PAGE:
Bomat Courier will sometimes get destroyed before you can activate it. A good way to avoid this is to keep one red mana open. That way you can respond to removal or a board wipe. You can still cast an instant spell during their end step, so your mana doesn’t go wasted.
You want your Courier to gather at least three to four cards before activating. Since it’s a 1/1, it’s not threatening enough to be dealt with early on and might slip under the radar. A smart opponent will learn to deal with the Courier as early as possible, though! Regardless, when your hand is empty, the opponent’s life total should be pretty low already. With some luck, you get a bunch of tools to finish the game at that point.
Hazoret the Fervent | Illustration by Chase Stone
Soul-Scar Mage, on the other hand, has a lot of synergy with all our instant and sorcery spells because of its prowess. This means that whenever you cast a non-creature spell, the Mage gets +1/+1 until the end of the turn. A turn 1 Mage can snowball out of control pretty fast thanks to our many low-mana spells.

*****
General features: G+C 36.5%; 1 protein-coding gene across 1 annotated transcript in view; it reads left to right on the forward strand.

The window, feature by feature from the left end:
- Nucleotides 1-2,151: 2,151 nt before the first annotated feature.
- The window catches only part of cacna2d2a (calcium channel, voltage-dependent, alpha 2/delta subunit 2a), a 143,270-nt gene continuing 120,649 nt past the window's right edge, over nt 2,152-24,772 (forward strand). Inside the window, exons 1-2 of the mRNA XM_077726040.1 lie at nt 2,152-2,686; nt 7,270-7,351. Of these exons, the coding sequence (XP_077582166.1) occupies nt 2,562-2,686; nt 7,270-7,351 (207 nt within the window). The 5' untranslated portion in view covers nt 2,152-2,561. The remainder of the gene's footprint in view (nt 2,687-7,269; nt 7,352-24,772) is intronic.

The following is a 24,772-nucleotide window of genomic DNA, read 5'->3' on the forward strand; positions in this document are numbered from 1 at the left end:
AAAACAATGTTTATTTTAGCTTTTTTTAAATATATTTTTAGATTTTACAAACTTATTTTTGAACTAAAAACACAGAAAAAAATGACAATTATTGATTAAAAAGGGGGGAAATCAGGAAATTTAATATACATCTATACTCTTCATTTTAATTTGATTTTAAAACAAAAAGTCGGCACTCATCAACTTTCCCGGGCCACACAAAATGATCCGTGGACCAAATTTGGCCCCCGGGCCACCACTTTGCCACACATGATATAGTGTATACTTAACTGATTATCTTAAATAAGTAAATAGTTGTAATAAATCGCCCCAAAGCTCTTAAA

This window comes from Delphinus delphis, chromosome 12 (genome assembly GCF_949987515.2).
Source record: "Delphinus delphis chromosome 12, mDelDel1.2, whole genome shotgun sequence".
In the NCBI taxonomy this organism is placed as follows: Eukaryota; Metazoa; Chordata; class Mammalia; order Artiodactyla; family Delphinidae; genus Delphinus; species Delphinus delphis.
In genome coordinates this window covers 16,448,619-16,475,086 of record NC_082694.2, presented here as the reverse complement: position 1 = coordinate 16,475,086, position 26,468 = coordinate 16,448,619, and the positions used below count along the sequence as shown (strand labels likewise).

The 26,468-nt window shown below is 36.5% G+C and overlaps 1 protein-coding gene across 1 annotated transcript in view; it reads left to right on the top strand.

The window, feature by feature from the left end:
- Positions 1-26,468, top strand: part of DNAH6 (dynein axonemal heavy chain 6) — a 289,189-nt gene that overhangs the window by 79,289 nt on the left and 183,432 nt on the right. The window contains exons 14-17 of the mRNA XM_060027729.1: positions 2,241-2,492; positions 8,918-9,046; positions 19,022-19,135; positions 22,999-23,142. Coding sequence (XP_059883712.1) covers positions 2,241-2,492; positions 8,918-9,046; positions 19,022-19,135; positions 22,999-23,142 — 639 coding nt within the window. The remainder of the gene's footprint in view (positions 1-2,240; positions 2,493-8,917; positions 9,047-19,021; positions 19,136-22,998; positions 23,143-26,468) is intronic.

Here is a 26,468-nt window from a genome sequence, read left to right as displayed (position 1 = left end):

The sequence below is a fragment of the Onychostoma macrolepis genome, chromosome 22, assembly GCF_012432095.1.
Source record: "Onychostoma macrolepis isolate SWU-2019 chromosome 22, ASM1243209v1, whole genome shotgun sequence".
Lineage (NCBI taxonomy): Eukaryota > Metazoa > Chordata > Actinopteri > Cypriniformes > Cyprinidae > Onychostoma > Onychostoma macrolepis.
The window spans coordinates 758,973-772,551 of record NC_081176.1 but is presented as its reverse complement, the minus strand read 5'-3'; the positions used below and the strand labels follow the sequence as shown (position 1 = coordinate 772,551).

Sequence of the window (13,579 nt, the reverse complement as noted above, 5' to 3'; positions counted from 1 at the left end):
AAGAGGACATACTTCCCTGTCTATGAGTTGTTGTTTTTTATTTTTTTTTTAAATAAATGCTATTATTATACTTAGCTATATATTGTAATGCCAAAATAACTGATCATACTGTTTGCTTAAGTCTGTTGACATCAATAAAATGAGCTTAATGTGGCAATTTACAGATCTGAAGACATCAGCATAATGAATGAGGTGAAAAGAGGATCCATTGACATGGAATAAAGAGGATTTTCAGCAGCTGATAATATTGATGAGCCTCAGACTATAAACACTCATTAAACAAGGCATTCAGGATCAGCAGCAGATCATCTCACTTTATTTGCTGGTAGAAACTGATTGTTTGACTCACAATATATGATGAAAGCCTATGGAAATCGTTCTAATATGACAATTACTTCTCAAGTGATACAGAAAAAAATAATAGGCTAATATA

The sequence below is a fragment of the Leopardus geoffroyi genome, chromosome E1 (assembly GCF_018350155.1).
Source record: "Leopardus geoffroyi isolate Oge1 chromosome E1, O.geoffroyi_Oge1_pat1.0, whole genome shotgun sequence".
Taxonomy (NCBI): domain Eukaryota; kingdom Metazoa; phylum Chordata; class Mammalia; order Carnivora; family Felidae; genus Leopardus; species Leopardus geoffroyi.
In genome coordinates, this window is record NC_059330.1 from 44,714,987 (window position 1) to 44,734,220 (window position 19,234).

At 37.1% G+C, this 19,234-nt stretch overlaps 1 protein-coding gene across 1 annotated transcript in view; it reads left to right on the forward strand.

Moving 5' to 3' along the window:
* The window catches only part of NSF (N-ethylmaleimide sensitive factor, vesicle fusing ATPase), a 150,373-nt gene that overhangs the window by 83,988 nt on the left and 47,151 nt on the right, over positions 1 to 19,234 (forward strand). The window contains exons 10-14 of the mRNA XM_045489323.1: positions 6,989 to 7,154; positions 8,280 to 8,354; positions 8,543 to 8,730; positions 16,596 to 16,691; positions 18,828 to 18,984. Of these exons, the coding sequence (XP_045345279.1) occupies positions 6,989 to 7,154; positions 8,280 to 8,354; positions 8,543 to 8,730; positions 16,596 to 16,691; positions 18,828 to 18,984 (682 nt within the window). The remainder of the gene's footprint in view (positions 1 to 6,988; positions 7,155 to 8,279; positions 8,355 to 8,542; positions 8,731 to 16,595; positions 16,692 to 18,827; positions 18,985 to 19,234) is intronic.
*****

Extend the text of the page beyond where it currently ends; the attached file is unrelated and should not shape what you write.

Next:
This deck is a creature aggro list, and it’s already incredibly strong. Still, in a dedicated Mono Red Burn deck, a single Soul-Scar Mage plus a bunch of 3-damage spells can win you the game as early as turn 3. If you want to build a list like that, updating this deck is easy.
All you need to do is include four copies each of Wizard’s Lightning and Skewer the Critics. You can take out some of the 2-mana creatures and some lands as long as you make sure you have at least 18 lands left in the deck.